• Calla Norman

How to Get Your Food Business Ready to Hit Whole Foods’ Shelves!



At Honeycomb, we’ve had the pleasure of coming across businesses we’ve worked with on the shelves at the grocery stores - namely, Whole Foods!


Whole Foods has a commitment to sourcing products locally from the areas where they open stores, and send out “Regional Foragers” to locate the best products to grace the retail shelves. In 2020, Whole Food introduced 10,000 local products to their stores, and this number is expected to grow. For many food entrepreneurs, Whole Foods is the first shot at retail expansion, thanks to their openness to working with small, local businesses.


How can you get your food product at Whole Foods? Well, there are a few things you need to be ready for, including making sure you’ve got the right ingredients, are able to meet the scale they need, and have the financing necessary to make these developments. Let’s break it down:


Make sure you’ve got the right ingredients


Whole Foods has strict standards when it comes to the products they sell in their stores. They need to be sustainably sourced and can’t contain certain ingredients, mostly additives and synthetic ingredients. You can see the lists of approved and unapproved ingredients here for food products, pet products, bath and body products, and cleaning supplies.


Most likely if you’re seeking to get your product in Whole Foods, you already meet these standards because you share similar values to the store. Still, it’s nice to have a list to match up your ingredient list so you can be 100% certain that you will qualify to work with them.


The best way to make sure your business is up to standards is to register with Whole Foods’ supplier portal, which has all the information you need.


Be ready to scale


One of the biggest issues that retailers like Whole Foods face when working with local food suppliers (like you) is keeping up the supply of your product in the face of high demand. It’s likely once your product is on the shelves at Whole Foods, demand will pick up for your product since it’s now being displayed for a large customer base. Are you ready to meet that demand?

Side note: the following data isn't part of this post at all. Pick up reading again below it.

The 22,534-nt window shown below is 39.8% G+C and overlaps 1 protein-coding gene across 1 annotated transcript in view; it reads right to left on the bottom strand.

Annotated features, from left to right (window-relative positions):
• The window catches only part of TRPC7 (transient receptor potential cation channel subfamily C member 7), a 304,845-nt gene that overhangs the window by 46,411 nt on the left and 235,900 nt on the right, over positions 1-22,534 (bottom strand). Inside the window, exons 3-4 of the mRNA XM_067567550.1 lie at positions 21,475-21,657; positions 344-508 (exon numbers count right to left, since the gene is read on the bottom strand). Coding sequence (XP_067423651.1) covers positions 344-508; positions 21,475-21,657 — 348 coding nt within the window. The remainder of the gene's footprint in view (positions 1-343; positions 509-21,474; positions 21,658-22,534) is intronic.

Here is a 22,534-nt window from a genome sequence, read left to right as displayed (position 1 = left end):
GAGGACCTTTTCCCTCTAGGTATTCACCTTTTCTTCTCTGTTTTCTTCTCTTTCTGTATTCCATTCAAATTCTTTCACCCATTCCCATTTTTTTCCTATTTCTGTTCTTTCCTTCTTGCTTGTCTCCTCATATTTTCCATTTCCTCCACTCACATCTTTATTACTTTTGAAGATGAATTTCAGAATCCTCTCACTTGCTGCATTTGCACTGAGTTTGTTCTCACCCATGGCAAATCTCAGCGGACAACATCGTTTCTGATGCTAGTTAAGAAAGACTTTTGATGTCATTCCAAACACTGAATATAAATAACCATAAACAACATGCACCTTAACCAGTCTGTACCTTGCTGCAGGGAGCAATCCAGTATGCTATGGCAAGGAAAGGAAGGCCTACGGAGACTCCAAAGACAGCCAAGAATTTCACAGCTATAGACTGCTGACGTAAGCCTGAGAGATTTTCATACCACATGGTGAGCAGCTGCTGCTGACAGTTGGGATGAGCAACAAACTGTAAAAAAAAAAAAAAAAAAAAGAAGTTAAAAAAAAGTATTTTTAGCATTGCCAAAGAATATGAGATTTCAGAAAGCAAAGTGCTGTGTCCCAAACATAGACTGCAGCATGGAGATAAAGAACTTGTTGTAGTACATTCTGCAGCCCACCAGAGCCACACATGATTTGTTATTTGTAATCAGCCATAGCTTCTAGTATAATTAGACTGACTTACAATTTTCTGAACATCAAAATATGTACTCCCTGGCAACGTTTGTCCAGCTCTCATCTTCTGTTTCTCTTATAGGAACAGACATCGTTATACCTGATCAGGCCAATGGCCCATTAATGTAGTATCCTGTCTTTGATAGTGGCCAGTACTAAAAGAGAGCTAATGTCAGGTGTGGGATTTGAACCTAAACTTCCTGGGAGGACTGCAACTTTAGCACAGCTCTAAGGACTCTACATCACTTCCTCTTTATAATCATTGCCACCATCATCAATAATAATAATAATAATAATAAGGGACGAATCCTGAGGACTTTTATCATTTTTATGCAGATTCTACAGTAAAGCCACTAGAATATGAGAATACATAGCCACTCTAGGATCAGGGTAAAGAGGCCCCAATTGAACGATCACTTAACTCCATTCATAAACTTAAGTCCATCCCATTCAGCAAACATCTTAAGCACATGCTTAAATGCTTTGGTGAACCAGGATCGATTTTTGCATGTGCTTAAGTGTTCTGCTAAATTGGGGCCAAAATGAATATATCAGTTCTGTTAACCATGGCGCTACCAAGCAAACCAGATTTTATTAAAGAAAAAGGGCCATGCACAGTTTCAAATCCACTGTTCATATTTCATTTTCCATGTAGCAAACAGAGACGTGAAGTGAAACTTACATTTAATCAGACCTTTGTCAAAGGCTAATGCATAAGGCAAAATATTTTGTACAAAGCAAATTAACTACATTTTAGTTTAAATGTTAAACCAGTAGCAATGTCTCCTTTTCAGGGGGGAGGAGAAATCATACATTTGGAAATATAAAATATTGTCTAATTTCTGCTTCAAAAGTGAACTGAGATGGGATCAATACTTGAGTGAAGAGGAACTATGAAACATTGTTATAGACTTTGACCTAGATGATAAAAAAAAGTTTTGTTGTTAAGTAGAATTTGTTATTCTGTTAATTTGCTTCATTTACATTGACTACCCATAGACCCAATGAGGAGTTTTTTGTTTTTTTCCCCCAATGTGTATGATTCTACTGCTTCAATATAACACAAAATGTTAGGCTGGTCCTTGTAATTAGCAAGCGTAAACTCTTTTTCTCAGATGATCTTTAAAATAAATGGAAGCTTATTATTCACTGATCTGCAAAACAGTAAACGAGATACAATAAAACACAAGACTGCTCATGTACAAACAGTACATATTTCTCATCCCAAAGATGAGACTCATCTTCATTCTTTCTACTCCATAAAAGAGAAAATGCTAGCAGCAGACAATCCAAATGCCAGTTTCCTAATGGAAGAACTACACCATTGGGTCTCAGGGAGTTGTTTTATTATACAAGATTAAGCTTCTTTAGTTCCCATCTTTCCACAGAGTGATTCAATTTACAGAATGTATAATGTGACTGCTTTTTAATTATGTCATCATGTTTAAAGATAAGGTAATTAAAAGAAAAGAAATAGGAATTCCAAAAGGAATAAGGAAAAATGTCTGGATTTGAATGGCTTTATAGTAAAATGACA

At this point, you might need to meet with your staff or your co-packer (if you have one, and if you don’t, you might want to consider working with one!) and make sure they are able to produce enough to keep your product on the shelves. Whole Foods operates on a wholesale model, meaning they buy your product at a discounted price, and usually require you to work through a third-party distributor, if you don’t already have a relationship with a wholesaler.


Additionally, you want to make sure your product is ready for a grocery store’s shelves. Is the packaging eye-catching enough and does it display what your brand is about to the world? Also, Whole Foods has strict guidelines on the different types of claims you can make on your packaging - whether it’s non-GMO, organic, vegan, gluten-free, those sorts of things, so make sure you’re aligned with their standards.


Have the right financing for this big move


Most likely, a lot of the process of scaling up and getting your product into Whole Food stores is going to cost a pretty penny. You need to consider research and development to get it perfect for store shelves, the cost of designing and purchasing new packaging, if applicable, the cost of marketing your product, and the cost of scaling it up to meet demand at Whole Foods.


Often, food businesses at this stage look to take out a loan in order to scale up their businesses. However, bank lending is on a decline, and many early-stage companies have a hard time getting the funding they need to grow. Why not utilize a method of lending that allows you to get fair access to capital and strengthen your customer relationships at the same time (always a good idea if you’re looking to reach new markets)?


Honeycomb Credit allows you to crowdfund small business loans from your greatest resource - your community. This boosts your brand’s marketability, builds stronger bonds with your customers, and gets you the capital your small business deserves at a fair rate.


Several businesses that have grown with Honeycomb Credit crowdfunded small business loans have made their way to Whole Foods’ shelves, such as Mompops and Stone’s Throw Hash. One excellent example of that is 8Myles, a gourmet mac and cheese brand based out of Washington, D.C.


Owner Myles Powell used his Honeycomb Credit campaign to improve upon his production and distribution, launch a marketing campaign, and increase brand recognition, which led him to get his product into not only Whole Foods, but also Target stores!


Get your small business grocery store-ready with a little help from your friends


If you’re looking to grow your business and reach new markets (like, Whole Foods Market), crowdfunding a loan to get you started can be a great idea! Fill out the form below to get more information.